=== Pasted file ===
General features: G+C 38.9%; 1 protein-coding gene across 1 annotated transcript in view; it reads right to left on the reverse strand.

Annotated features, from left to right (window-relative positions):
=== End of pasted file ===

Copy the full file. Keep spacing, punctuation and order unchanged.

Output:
General features: G+C 38.9%; 1 protein-coding gene across 1 annotated transcript in view; it reads right to left on the reverse strand.

Annotated features, from left to right (window-relative positions):